Back to top

Approved Courses for Majors or Minors in Economics

All students should be aware of the following general restrictions on major and minor courses. Students are expected to check with an economics advisor if they are unclear about the status of a course.
  1. No Pass/Fail courses can be used to satisfy the requirements for a major or minor.
  2. A grade of C- or above is required for all core and elective courses used to satisfy major or minor requirements.
  3. No more than two courses can be transferred to meet major requirements and no more than one course can be transferred to meet the minor requirements.
  4. Only courses that have a primary focus on economics and that make use of economic analysis are eligible to be used as electives for the two majors or the minor in economics. Department of Economics courses numbered Economics 3 through Economics 10 (with the exception of Economics 5) are specifically not eligible for credit toward a major or minor in economics. These courses are non-economics courses that are offered as a service to the student community. This policy specifically excludes several courses that are primarily "business" courses, such as Economics 3 (Accounting), Economics 6 (Business Law), and Economics 7 (Principles of Finance). Business classes that are offered by other Tufts' programs and business classes that are transferred from other institutions are also excluded.
  5. Courses offered by Experimental College may not be used to satisfy major or minor requirements.
  6. Courses offered by other departments in AS&E or in other schools at Tufts (including Fletcher) that have a primary focus on economics and that make use of economic analysis may be eligible, with the approval of the Department's Transfer-of-Credit Representative, to be used as electives. Any such course should have at least an Economics 1, 2, or 5 prerequisite (or their equivalent). Please consult the Transfer of Credit checklist for the steps that must be followed in order to petition to have courses from other departments at Tufts accepted for economics credit.

Back to top

Advanced Placements and Acceleration Credit

Any awards of credit for previous secondary school work must conform to the regulations stated in the Bulletin of Tufts University for Arts & Sciences as administered by the Office of the Dean of the Colleges. Questions about the interpretation of these regulations should be directed to the Dean's office. If a student is awarded advanced placement or accelerated credit based on previous work, the student may not take a comparable course for credit toward the degree. The most common award for secondary school work in economics is for credit in Principles of Microeconomics or credit in Principles of Macroeconomics. This credit is typically awarded for satisfactory scores of CEEB Advanced Placement Exams or on other recognized national matriculation exams.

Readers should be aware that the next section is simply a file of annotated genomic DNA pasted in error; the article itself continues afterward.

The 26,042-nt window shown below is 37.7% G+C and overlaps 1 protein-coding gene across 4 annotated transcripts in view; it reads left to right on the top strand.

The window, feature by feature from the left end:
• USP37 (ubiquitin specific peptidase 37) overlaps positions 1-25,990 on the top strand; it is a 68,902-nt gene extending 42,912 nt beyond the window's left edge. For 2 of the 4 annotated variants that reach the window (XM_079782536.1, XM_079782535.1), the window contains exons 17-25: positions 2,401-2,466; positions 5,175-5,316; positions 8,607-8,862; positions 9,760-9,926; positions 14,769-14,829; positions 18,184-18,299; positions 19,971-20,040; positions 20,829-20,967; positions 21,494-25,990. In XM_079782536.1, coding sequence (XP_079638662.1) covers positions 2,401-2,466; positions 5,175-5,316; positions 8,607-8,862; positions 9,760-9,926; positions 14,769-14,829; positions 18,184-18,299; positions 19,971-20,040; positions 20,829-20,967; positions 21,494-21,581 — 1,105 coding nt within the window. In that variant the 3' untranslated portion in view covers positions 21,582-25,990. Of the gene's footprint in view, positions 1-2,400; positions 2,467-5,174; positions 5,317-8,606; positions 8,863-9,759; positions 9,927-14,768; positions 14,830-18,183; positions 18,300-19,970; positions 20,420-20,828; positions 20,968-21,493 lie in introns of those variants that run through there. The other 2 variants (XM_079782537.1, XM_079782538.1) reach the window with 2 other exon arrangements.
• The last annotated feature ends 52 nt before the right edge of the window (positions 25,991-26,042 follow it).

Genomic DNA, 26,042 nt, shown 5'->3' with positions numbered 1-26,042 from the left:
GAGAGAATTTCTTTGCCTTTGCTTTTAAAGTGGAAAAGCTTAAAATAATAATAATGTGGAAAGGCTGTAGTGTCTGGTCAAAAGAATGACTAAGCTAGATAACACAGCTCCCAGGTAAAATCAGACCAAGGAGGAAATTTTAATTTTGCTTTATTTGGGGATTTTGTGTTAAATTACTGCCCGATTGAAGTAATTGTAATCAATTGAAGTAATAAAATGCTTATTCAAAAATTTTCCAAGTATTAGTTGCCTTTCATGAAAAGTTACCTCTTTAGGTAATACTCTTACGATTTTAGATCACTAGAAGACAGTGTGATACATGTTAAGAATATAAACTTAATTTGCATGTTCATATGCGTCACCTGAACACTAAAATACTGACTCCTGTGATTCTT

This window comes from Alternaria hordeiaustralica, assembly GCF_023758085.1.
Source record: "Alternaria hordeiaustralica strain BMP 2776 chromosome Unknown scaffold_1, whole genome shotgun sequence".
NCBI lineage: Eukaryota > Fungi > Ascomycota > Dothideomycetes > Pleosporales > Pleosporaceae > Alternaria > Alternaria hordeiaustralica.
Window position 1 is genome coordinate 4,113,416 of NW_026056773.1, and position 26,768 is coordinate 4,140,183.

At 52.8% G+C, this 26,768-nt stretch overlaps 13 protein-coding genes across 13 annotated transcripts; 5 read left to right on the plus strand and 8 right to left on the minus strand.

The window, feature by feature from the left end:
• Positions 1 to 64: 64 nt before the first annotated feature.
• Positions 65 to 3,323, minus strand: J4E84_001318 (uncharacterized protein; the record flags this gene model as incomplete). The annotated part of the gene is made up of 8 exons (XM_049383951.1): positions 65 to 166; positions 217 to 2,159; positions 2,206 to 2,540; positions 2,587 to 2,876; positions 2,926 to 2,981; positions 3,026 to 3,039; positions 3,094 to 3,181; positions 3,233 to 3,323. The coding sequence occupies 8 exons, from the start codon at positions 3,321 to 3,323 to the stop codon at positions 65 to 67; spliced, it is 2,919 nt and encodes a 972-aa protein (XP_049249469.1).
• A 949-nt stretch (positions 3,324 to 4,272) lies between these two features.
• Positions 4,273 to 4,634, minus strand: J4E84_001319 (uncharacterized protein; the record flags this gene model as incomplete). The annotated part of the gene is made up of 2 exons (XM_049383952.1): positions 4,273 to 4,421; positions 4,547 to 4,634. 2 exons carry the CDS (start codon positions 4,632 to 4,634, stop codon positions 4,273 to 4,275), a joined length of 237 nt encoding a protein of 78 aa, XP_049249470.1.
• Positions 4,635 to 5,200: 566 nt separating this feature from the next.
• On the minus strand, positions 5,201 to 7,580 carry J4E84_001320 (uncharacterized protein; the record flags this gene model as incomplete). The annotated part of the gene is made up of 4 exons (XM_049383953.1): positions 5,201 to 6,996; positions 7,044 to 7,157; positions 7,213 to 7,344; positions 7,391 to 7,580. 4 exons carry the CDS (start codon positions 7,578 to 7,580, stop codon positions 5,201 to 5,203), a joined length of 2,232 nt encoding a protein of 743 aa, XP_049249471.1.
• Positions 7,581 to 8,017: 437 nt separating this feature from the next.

Advanced Placement Examinations of the College Entrance Examination Board
  • A student scoring 5 on the Microeconomics AP exam is eligible for one credit. The student should enroll in Principles of Economics (Economics 5).
  • A student scoring 5 on the Macroeconomics AP exam is eligible for one credit. The student should enroll in Principles of Economics (Economics 5).
  • A student scoring 5 on the Microeconomics AP exam and 5 on the Macroeconomics AP exam is eligible for two credits. The student is eligible for enrollment into intermediate economic theory courses (Economics 11, 12, or 18) and should not enroll in Principles of Economics (Economics 5).
  • Credit from the Statistics AP exam does not satisfy the Statistics (Economics 13) course requirement for any economics major or minor.

Foreign Diploma Credit

  • British General Certificate of Education, A-Level
    A student with a grade of A, B, or C in economics is eligible for one Tufts credit for Principles of Economics, and placement into intermediate economic theory courses.
  • French Baccalaureate
    A student with a score of 10 or higher with a coefficient of 3 or higher in economics is eligible for one Tufts credit for Principles of Economics and placement into intermediate economic theory courses.
  • International Baccalaureate, Higher Level
    A student with a score of 5 or higher is eligible for one Tufts credit for Principles of Economics and placement into intermediate economic theory courses.
  • Foreign diplomat credit for Statistics does not satisfy the Statistics (Economics 13) requirement for any economics major or minor.

Back to top

Honors in Economics

Effectively immediately, completion of a designated Economics Research Paper class is no longer a requirement for Magna/Summa Honors. This change applies to senior candidates for Magna or Summa this academic year. However, completing such a course remains a requirement for completion of the Quantitative Economics concentration. Please contact your Economics faculty advisor if you have questions about this change. The award of degrees Magna Cum Laude and Summa Cum Laude requires recommendation by the Department. Recommendation is not automatically determined by any mechanical rules, but the minimum requirements to be considered by the Department are shown below. Students should keep in mind that course credits transferred to Tufts without letter grades are not normally used as part of the review for honors.